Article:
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“ Bedford yet holds in Orleaninois : one day, “ Perhaps the Constable of France may learn “ He wrong'd. Du Chastel.”
As the Herald spake, . The crimson current rush'd to Richemont's cheek. “ Tell to thy master," eager he replied, “ I am the foe of those Court Parasites " Who poison the King's ear. Him who shall serve “ Our country in the field, I hold my friend : “ Such may Du Chastel prove."
So said the Chief, And pausing as the Herald went his way, Gaz'd on the Virgin. “ Maiden ! if aright " I deem, thou dost not with a friendly eye " Scan my past deeds.”
Then o'er the Damsel's cheek A faint glow spread. " True Chieftain !” she replied, " Report bespeaks thee haughty, of thy power " Jealous, and to the shedding buman blood at Revengeful.”.
i “ Maid of Orleans !” he exclaim'd, " Should the wolf slaughter thy defenceless flock, “ Were it a crime if thy more mighty force “ Destroyed the fell destroyer ? if thy hand * Had pierced the Ruffian as he burst thy door « Prepar'd for midnight murder, would'st thou feel • The weight of blood press heavy on thy soul ? “ I slew the Wolves of State, the Murderers “ Of thousands. JOAN! when rusted in its sheath, * The sword of Justice hung, blamest thou the man o That lent his weapon for the virtuous deed ?"
Conrade replied. « Nay, Richemont, it were well * To pierce the ruffian as he burst thy doors ; “ But if he bear the plunder safely thence, “ And thou should'st meet him on the future day, 56 Vengeance must not be thine : there is the Law * To punish; and if thy impatient hand, “ Unheard and uncondemn'd, should execute " Death on that man, Justice will not allow
" The Judge in the Accuser 1"
« Thou hast said “ Right wisely, Warrior !" cried the Constable; “ But there are guilty ones above the law, “ Men whose black crimes exceed the utmost bound « Of private guilt; court vermin that buz round, “ And fly-blow the King's ear, and make him waste; “ In this most perilous time, his people's wealth « And blood : immers’d one while in criminal sloth, • Heedless tho' ruin threat the realm they rule; " And now projecting some mad enterprize, “ To certain slaughter send their wretched troops. “ These are the men that make the King suspect “ His wisest, faithfullest, best Counsellors; “ And for themselves and their dependents, seize “ All places, and all profits; and they wrest “ To their own ends the Statutes of the land, “ Or safely break them : thus, or indolent, " Or active, ruinous alike to France. « Wisely thou sayest, Warrior! that the Law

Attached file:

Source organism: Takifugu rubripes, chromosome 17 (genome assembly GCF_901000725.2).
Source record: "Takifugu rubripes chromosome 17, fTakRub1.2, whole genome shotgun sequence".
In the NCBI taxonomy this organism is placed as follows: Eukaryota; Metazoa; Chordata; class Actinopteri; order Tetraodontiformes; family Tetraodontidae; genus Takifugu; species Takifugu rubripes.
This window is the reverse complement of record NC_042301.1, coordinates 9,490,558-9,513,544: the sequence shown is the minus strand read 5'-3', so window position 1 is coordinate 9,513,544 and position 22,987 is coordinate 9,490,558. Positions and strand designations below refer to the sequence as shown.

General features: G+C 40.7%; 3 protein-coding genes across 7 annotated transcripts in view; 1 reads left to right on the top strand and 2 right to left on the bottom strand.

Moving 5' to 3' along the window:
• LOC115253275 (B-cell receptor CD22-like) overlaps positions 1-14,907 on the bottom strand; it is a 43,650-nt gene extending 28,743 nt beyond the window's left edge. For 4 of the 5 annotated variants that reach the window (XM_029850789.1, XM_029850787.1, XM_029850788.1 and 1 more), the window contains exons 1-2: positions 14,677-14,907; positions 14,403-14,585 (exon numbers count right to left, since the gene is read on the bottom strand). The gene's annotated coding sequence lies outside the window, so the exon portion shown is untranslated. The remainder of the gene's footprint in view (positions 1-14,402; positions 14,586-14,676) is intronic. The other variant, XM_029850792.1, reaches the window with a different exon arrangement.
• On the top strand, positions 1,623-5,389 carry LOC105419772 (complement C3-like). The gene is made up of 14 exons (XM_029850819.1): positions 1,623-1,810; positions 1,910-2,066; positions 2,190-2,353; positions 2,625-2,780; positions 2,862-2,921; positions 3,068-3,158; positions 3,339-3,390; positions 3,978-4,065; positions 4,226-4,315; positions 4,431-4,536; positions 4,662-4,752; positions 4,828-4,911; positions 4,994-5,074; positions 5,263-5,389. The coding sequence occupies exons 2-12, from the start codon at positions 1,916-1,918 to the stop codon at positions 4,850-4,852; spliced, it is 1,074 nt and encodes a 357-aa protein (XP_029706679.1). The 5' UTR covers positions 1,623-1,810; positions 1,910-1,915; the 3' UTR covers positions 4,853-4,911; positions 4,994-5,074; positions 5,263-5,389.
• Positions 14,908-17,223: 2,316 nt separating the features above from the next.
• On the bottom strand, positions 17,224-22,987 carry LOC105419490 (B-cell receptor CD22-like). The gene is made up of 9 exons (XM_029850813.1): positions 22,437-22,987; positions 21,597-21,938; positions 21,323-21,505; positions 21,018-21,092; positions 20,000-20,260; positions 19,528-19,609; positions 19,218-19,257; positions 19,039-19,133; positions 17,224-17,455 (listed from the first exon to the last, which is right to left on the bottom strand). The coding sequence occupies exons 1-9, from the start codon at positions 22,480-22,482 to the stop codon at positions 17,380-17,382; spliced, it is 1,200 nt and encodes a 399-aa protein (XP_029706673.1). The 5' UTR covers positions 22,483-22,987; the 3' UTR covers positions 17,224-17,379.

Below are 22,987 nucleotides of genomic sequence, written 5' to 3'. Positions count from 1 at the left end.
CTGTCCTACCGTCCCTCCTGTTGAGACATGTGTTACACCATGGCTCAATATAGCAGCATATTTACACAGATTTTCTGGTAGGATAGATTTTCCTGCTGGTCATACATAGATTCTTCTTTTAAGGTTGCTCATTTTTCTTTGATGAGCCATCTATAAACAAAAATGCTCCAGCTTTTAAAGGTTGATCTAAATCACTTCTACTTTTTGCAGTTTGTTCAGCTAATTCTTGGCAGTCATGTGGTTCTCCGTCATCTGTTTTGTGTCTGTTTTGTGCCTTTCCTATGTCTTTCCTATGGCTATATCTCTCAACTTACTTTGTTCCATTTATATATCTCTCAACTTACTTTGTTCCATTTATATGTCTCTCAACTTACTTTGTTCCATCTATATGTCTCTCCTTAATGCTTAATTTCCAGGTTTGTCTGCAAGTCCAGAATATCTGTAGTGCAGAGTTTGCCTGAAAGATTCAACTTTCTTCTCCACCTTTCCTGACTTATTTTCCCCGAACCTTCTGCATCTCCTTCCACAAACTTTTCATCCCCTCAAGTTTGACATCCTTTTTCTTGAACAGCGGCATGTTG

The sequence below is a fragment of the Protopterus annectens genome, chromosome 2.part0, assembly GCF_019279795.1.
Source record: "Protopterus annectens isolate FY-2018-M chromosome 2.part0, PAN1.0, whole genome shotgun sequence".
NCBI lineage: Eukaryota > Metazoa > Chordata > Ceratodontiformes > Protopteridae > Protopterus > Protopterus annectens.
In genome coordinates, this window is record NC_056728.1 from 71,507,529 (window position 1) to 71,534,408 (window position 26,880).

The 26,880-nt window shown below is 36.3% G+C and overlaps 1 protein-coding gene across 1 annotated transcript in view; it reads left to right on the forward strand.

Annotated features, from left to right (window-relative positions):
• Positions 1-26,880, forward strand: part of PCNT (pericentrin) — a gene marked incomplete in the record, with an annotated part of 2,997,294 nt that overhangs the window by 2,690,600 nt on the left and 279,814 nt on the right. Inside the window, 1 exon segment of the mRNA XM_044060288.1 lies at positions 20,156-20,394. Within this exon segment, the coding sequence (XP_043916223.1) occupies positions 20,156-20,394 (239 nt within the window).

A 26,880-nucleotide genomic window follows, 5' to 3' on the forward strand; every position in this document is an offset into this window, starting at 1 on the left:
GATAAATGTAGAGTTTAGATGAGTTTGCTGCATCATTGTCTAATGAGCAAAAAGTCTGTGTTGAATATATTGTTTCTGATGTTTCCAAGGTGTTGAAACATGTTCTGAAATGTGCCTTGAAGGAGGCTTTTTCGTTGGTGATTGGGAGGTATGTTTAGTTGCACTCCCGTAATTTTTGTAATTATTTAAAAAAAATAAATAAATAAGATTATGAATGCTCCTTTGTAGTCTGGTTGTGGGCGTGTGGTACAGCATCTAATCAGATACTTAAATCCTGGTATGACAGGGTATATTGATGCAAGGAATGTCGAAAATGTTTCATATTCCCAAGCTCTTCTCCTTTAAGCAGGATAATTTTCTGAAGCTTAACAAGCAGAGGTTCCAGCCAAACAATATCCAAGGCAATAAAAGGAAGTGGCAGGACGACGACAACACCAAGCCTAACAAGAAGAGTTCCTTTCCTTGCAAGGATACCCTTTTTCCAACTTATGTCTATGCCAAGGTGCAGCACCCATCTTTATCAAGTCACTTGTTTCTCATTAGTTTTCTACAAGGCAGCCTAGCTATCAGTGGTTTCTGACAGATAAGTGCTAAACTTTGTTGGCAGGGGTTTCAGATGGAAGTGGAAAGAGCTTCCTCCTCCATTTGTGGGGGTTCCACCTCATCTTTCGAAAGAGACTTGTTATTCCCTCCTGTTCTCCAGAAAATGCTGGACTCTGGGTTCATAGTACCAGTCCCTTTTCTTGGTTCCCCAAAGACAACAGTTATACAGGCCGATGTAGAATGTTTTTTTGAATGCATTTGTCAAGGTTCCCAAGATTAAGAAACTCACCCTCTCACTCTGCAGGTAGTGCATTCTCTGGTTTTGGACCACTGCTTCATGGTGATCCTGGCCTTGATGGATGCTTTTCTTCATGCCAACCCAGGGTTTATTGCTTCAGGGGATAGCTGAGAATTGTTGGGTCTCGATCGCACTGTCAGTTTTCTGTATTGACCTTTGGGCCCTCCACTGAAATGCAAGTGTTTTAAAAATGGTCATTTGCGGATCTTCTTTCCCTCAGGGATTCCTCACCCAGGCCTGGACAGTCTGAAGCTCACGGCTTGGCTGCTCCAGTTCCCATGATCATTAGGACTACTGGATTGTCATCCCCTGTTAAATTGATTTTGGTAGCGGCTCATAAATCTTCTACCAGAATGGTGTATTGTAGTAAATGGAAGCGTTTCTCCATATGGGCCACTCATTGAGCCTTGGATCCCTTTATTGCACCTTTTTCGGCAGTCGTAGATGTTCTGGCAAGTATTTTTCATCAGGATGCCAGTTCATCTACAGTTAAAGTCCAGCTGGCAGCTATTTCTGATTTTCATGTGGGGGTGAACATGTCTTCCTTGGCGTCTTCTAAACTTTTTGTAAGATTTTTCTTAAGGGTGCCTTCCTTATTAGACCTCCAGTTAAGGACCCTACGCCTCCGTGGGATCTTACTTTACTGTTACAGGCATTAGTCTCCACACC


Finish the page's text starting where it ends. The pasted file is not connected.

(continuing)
“ Should strike the guilty; but the roice of Justice
The Maid replied, “ I blame thee not, O Chief! " If, reasoning to thine own convi&ion thus, “ Thou didst, well-satisfied, destroy these men “ Above the Law: but if a meaner one, w Self-constituting him the Minister « Of Justice to the death of these bad men, * Had wrought the deed, him would the Laws have seized, “ And doom'd a Murderer : thee, thy power preserved! “ And what hast thou exampled ? thou hast taught “ All men to execute what deeds of blood “ Their will or passion sentence : right and wrong « Confounding thus, and making Power, of all, “ Sole arbiter. Thy acts were criminal, “ Yet Richemont, for thou didst them self-approved, “ I may not blame the agent. Trust me, Chief! “ That when a people sorely are opprest,
“ The hour of violence will come too soon,
Performs the Patriots and the Good Man's part, " Who, in the ear of Rage and Faction, breathes “ The healing words of Love."
Thus communed they. Meantime, all panic struck and terrified, The English urge their flight; by other thoughts Possess’d than when, elate with arrogance, They dreamt of conquest, and the crown of France At their disposal. Of their hard-fought fields, Of glory hardly-earn'd, and lost with shame, Of friends and brethren slaughter'd, and the fate Threatening themselves, they brooded sadly, now Repentant late and vainly. They whom fear Erst made obedient to their conquering march, At their defeat exultant, wreak what ills Their power allow'd. Thus many a league they fled, Marking their path with ruin, day by day Leaving the weak and wounded destitute